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Azure IoT and Decision Logic

by | Sep 27, 2018

If you’re building internet connected devices, implementing a decision platform can be a key differentiator for both your product team and your device users. This is a separation of concerns. Each audience (product team or users) has its own priorities with its own unique needs and requirements.

The following was pulled from Microsoft’s Reference Architecture Guide and describes the decision path. Microsoft states that insights and actions can be implemented using tools like Azure Time Series Insights or Direct Methods (HTTPS) which are perfectly fine for the right scenarios. However, a decision platform can be inserted to handle those situations where insights and actions can change frequently, are highly complex or should be externalized for easier maintenance.


Product Team Decisions

So much information is being gathered from IoT connected devices that the possibilities for decision logic may seem overwhelming. Start simple. Start small. A very typical point of concern in the world of IoT is diagnostics. Knowing when something went wrong or determining a course of action when it occurs is a critical decision point. Maybe you simply want to monitor the frequency of the occurrence. For example, if Widget ABC is reporting an error code of 999, what does that mean? Does it mean “Not critical”? Does it mean “Not critical now, but if it happens 3 more times, let’s fix it”? Does it mean “Drop everything and solve this problem”? These are the decisions points. By using a decision platform, you can react and adjust. If you need to change “Not critical now, but if it happens 3 more times…” to “5 more times”, you can do that. Another example could be to create a support case whenever error code 888 occurs and assign it to John Smith on the product team. One month, 3 months or 6 months down the road, you may decide that support cases for error code 888 should be routed to Tom Madison instead.

User Decisions

For the device users it’s more about user settings, which is just a friendlier term for decisions they would like to be in control of. Let’s use the example of my new garage door opener. What if I go on vacation and I want to be alerted when the garage door opener is activated? I know there shouldn’t be anybody trying to get into my house. So I implement a decision: If it’s between the hours of 12AM – 11:59PM, send me a text and trigger the alarm if this occurs. However, while I’m still on vacation, if my brother-in-law is going to stop by to cut the grass. I can then change the logic to let him in on Saturday between 9AM – 12PM without triggering the alarm.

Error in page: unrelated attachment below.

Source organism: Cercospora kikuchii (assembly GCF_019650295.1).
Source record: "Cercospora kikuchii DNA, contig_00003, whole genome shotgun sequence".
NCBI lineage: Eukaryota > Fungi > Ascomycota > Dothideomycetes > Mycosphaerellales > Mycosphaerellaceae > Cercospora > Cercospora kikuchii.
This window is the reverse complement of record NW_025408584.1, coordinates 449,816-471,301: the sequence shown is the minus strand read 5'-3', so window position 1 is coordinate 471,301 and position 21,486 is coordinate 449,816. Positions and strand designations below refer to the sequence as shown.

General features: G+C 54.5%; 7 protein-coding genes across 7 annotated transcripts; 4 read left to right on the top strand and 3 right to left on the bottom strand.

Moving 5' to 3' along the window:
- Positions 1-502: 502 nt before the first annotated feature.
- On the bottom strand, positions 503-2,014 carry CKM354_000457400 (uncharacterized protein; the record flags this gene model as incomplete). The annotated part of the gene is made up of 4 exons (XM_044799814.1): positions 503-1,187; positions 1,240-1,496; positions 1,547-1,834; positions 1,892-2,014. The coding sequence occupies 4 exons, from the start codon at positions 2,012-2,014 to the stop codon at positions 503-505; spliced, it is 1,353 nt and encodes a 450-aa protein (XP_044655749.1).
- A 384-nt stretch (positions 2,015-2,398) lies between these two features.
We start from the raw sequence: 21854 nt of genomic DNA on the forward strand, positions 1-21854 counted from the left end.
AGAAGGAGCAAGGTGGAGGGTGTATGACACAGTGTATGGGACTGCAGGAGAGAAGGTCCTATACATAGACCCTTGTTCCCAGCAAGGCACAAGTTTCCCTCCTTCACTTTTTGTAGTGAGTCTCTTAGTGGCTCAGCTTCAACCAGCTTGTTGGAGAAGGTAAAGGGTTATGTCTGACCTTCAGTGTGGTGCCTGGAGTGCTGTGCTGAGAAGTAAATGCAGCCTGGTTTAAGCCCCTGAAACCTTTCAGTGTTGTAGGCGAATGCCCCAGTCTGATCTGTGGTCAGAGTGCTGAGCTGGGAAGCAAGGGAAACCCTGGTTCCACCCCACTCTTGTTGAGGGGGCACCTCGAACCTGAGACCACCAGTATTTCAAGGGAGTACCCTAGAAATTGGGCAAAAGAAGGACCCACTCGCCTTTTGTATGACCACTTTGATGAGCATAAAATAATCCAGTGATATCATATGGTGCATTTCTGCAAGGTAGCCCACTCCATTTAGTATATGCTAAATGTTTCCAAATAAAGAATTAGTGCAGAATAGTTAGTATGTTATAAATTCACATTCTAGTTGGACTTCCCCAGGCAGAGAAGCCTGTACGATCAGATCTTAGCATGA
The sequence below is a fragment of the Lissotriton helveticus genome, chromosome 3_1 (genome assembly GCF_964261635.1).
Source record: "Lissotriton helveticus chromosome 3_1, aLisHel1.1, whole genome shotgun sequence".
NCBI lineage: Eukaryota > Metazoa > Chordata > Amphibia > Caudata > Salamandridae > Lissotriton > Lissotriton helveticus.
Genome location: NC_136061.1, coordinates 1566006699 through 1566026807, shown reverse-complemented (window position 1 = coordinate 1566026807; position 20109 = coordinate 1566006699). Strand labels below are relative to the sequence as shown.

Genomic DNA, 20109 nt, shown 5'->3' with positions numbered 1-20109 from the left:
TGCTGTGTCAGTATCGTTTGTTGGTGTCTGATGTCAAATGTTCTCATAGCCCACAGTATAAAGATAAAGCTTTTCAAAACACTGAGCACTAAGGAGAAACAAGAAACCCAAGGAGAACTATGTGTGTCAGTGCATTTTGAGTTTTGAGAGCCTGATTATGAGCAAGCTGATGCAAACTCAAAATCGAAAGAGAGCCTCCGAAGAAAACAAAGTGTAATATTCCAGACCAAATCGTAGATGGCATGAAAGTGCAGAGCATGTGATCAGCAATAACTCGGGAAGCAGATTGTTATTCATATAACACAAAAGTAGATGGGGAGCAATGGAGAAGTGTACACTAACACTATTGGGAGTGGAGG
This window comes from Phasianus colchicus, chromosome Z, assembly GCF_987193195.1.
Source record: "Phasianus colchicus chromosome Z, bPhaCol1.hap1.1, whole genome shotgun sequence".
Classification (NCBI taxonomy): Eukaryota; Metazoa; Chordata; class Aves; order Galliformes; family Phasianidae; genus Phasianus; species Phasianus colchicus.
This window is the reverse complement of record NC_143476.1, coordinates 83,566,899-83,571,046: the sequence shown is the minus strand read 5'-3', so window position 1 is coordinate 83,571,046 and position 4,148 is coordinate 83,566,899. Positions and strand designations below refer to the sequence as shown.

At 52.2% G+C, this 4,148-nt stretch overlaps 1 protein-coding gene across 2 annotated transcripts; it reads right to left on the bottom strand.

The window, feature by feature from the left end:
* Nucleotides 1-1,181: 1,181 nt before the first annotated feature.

IoT Decision Architecture

Given the investment Microsoft has made with Azure IoT, pretty much everything you need is already available. In a very simple integration, the device(s) would be registered on the Azure IoT Hub which acts as the transit path for data flowing out of, or back into, the device(s). The decision logic can be implemented as either a C# or JavaScript Azure Function. That function just listens on the hub for any incoming packages it has been designated for processing. You may have a single Azure Function that can handle all of the decision logic or separate out the decision logic into separate functions, each with their own unique responsibilities. Keep in mind that some IoT could end with the call to the Azure Function (i.e. create a support case) and others may require sending data back to the device (i.e. trigger the alarm). Either scenario can be implemented using the architecture below.

InRule and IoT

Having gone through a proof of concept implementing a simulated device, getting it registered on the Azure IoT Event Hub and deploying a decision execution service via an Azure Function, I know I’ve only scratched the surface on what can be created using Azure IoT. Therefore, I would encourage anyone interested in learning more by checking out the Azure IoT Developer Boot Camp.




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